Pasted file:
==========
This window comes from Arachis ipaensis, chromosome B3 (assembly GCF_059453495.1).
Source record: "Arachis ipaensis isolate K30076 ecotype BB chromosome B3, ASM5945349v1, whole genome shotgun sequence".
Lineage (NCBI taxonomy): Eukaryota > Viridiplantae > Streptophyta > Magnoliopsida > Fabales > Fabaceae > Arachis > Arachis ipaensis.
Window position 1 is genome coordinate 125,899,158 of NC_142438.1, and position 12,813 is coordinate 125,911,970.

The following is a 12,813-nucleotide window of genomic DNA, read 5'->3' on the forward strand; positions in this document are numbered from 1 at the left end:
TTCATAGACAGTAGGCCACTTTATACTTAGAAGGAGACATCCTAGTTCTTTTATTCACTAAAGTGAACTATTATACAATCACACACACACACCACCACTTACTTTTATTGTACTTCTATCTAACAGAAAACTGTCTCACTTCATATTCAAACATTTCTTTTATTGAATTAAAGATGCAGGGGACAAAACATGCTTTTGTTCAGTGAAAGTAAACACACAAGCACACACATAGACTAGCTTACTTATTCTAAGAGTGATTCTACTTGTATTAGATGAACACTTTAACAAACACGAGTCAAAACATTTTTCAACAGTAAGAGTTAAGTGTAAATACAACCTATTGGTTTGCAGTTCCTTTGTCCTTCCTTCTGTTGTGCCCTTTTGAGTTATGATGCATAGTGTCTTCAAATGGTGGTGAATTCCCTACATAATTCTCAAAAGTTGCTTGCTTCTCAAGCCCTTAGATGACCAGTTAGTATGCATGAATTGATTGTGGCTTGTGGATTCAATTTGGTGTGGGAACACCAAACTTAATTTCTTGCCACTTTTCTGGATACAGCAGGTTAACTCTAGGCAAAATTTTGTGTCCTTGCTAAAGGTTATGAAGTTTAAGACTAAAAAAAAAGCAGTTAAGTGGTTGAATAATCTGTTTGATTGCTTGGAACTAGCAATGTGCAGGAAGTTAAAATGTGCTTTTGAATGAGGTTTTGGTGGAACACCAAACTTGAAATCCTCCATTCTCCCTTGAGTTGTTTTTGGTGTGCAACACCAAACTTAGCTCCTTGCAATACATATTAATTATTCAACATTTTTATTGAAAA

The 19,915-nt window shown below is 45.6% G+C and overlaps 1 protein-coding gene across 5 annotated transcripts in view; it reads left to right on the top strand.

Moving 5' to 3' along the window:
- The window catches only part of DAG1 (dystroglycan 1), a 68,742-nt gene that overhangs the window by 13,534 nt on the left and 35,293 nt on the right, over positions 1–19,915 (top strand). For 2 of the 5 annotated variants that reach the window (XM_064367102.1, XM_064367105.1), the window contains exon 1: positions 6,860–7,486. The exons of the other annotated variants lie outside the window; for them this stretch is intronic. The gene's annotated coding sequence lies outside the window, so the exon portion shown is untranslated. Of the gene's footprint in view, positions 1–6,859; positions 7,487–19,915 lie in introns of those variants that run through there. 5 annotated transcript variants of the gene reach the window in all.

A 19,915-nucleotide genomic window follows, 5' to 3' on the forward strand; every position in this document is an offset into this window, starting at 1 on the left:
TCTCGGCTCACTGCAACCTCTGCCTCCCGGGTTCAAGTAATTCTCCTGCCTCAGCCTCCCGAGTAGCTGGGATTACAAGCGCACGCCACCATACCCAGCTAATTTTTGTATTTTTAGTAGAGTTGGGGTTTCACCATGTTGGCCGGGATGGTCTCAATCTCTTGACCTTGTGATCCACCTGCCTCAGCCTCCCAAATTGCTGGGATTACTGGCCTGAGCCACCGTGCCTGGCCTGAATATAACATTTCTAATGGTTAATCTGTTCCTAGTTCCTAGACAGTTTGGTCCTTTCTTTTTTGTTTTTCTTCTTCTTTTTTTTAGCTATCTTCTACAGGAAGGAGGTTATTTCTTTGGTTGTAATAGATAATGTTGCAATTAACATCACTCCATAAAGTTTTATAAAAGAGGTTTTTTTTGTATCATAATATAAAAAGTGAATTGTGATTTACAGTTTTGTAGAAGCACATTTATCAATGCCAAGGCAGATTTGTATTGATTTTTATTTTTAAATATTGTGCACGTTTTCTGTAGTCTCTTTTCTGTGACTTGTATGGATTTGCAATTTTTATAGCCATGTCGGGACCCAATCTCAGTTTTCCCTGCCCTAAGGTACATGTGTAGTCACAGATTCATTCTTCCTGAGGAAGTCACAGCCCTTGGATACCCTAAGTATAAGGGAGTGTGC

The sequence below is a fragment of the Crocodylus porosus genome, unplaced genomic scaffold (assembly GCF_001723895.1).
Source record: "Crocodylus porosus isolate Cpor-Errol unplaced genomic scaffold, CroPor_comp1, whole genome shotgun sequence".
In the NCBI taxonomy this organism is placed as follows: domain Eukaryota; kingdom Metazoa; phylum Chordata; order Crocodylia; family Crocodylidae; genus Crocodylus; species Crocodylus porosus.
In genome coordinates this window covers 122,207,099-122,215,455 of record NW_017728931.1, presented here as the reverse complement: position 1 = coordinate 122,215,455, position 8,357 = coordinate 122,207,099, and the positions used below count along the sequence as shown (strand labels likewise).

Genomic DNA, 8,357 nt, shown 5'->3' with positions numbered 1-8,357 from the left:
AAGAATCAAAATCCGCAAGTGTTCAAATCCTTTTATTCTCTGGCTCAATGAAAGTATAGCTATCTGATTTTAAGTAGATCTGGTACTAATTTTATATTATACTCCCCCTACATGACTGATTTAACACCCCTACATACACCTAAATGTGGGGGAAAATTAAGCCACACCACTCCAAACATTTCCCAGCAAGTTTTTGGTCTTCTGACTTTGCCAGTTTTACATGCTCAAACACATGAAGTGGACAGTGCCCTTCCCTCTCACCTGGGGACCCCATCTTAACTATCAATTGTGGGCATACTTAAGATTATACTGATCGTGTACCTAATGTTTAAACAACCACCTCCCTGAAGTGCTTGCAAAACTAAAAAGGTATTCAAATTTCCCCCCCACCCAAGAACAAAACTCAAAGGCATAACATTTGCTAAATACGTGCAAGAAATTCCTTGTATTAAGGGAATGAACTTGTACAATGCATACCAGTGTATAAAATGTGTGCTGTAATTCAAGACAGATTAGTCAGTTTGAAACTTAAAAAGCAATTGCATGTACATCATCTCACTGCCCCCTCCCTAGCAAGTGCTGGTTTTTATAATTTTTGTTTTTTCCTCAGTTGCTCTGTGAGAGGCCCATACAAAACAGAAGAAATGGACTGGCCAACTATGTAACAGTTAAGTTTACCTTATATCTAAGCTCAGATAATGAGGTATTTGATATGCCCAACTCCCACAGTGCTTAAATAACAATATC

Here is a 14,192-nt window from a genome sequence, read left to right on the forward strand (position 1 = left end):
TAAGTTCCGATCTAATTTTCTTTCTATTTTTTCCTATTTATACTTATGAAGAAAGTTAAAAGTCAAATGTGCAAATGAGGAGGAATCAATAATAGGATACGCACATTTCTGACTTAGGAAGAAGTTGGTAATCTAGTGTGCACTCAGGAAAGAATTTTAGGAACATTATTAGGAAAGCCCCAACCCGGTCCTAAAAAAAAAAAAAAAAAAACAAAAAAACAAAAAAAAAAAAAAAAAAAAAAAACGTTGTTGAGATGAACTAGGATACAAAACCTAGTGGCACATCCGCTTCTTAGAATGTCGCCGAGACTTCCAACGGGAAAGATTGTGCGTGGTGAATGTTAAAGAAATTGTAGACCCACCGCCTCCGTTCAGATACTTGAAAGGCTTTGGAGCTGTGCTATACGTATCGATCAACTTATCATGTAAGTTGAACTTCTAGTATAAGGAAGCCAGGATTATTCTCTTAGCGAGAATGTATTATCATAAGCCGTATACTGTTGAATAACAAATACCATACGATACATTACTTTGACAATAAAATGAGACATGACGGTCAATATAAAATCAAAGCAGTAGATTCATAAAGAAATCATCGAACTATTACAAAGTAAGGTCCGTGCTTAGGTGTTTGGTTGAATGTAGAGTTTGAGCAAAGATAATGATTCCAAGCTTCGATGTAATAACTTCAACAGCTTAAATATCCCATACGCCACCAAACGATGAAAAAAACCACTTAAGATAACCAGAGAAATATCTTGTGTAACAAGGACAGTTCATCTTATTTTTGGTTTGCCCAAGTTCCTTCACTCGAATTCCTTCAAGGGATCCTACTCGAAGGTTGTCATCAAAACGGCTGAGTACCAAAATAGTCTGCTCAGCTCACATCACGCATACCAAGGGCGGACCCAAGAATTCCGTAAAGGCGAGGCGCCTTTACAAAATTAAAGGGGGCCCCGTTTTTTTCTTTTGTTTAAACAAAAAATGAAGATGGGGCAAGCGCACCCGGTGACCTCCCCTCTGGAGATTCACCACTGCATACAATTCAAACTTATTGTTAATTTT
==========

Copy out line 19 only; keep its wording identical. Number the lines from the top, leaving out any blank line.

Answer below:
TAAGTTCCGATCTAATTTTCTTTCTATTTTTTCCTATTTATACTTATGAAGAAAGTTAAAAGTCAAATGTGCAAATGAGGAGGAATCAATAATAGGATACGCACATTTCTGACTTAGGAAGAAGTTGGTAATCTAGTGTGCACTCAGGAAAGAATTTTAGGAACATTATTAGGAAAGCCCCAACCCGGTCCTAAAAAAAAAAAAAAAAAAACAAAAAAACAAAAAAAAAAAAAAAAAAAAAAAACGTTGTTGAGATGAACTAGGATACAAAACCTAGTGGCACATCCGCTTCTTAGAATGTCGCCGAGACTTCCAACGGGAAAGATTGTGCGTGGTGAATGTTAAAGAAATTGTAGACCCACCGCCTCCGTTCAGATACTTGAAAGGCTTTGGAGCTGTGCTATACGTATCGATCAACTTATCATGTAAGTTGAACTTCTAGTATAAGGAAGCCAGGATTATTCTCTTAGCGAGAATGTATTATCATAAGCCGTATACTGTTGAATAACAAATACCATACGATACATTACTTTGACAATAAAATGAGACATGACGGTCAATATAAAATCAAAGCAGTAGATTCATAAAGAAATCATCGAACTATTACAAAGTAAGGTCCGTGCTTAGGTGTTTGGTTGAATGTAGAGTTTGAGCAAAGATAATGATTCCAAGCTTCGATGTAATAACTTCAACAGCTTAAATATCCCATACGCCACCAAACGATGAAAAAAACCACTTAAGATAACCAGAGAAATATCTTGTGTAACAAGGACAGTTCATCTTATTTTTGGTTTGCCCAAGTTCCTTCACTCGAATTCCTTCAAGGGATCCTACTCGAAGGTTGTCATCAAAACGGCTGAGTACCAAAATAGTCTGCTCAGCTCACATCACGCATACCAAGGGCGGACCCAAGAATTCCGTAAAGGCGAGGCGCCTTTACAAAATTAAAGGGGGCCCCGTTTTTTTCTTTTGTTTAAACAAAAAATGAAGATGGGGCAAGCGCACCCGGTGACCTCCCCTCTGGAGATTCACCACTGCATACAATTCAAACTTATTGTTAATTTT